Outside of the direct and brutal impact on the billions of animals processed for food within the U.S., factory farming practices are well-understood to have devastating effects on the environment as well as human health and wellbeing. Industrial animal agriculture destroys rural communities, targets immigrants, and disproportionately affects poor and minority communities. Within the facilities themselves, workers in the U.S. are three times more likely to suffer a severe injury than the average, making meat processing plants one of the most hazardous industries in the U.S.
While factory farms are seemingly inescapable, the conversation about their closure is growing in volume. As the overwhelming scale and harm of animal agriculture become increasingly well-known, a once-unthinkable ban on factory farming is moving into the realms of possibility. In addition, the emergence of the novel coronavirus pandemic has highlighted the serious public health risk associated with factory farms, and the pandemic fuelled supply chain disruptions which caused many animal processing plants to shut down or operate at reduced capacity.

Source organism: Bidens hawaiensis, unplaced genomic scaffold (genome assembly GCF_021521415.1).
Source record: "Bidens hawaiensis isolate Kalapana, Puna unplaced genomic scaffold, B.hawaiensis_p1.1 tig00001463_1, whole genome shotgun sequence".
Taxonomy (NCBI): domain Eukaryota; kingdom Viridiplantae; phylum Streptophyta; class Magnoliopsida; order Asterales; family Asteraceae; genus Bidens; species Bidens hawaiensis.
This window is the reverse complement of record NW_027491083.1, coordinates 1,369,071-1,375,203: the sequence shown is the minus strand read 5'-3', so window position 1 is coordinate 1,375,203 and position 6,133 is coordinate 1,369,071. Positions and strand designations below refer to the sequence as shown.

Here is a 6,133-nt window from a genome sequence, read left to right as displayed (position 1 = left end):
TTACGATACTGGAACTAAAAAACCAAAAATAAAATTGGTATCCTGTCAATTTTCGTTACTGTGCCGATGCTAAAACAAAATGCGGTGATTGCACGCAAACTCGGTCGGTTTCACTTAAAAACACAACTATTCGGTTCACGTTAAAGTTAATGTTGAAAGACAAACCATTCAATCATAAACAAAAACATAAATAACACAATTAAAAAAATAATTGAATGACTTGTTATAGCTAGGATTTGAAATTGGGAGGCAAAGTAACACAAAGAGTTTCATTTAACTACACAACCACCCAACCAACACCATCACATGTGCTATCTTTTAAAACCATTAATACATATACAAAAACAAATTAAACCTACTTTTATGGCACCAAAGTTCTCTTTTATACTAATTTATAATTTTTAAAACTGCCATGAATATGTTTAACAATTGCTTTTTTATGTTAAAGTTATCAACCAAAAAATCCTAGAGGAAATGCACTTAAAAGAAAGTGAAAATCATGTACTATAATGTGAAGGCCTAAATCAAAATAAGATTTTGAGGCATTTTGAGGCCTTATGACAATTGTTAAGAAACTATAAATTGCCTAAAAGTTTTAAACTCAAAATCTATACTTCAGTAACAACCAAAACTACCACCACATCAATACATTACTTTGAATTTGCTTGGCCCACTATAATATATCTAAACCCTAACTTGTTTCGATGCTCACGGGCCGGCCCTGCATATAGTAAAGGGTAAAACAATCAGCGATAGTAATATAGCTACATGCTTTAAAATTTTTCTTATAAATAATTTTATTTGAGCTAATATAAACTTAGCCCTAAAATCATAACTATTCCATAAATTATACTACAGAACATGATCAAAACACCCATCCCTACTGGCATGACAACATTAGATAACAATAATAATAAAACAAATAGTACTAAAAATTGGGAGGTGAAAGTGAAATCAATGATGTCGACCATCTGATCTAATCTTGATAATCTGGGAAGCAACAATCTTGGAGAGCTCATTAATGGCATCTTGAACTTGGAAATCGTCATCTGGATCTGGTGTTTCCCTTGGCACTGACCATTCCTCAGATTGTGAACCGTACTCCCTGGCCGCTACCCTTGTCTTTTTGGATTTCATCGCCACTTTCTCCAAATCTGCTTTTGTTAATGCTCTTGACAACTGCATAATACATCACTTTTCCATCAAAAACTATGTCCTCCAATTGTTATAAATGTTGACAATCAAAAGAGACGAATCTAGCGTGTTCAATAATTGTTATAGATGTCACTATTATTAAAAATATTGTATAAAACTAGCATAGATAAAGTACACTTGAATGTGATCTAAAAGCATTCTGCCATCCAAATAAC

There is a political appetite for ending factory farms. In 2020, Senator Elizabeth Warren announced she would co-sponsor Cory Booker’s bill to phase out large-scale factory farming by 2040. The Farm System Reform Act would prohibit new large factory farms from going into business and force others to cease expansions before halting operations entirely within two decades. In late 2021, the San Francisco legislature passed a resolution supporting a moratorium on the construction and expansion of animal feeding operations. On the other side of the Atlantic, a legal attempt to get the UK Government to phase out animal factory farming is underway.
Changing consumer preferences are also having an impact. Thousands of American dairies have closed as milk consumption plummets. Indeed, the collapse of both dairy and cattle agriculture has also been predicted to occur as soon as 2030 by RethinkX, an independent think tank that analyses the speed and scale of disruption to propel the demise of these industries.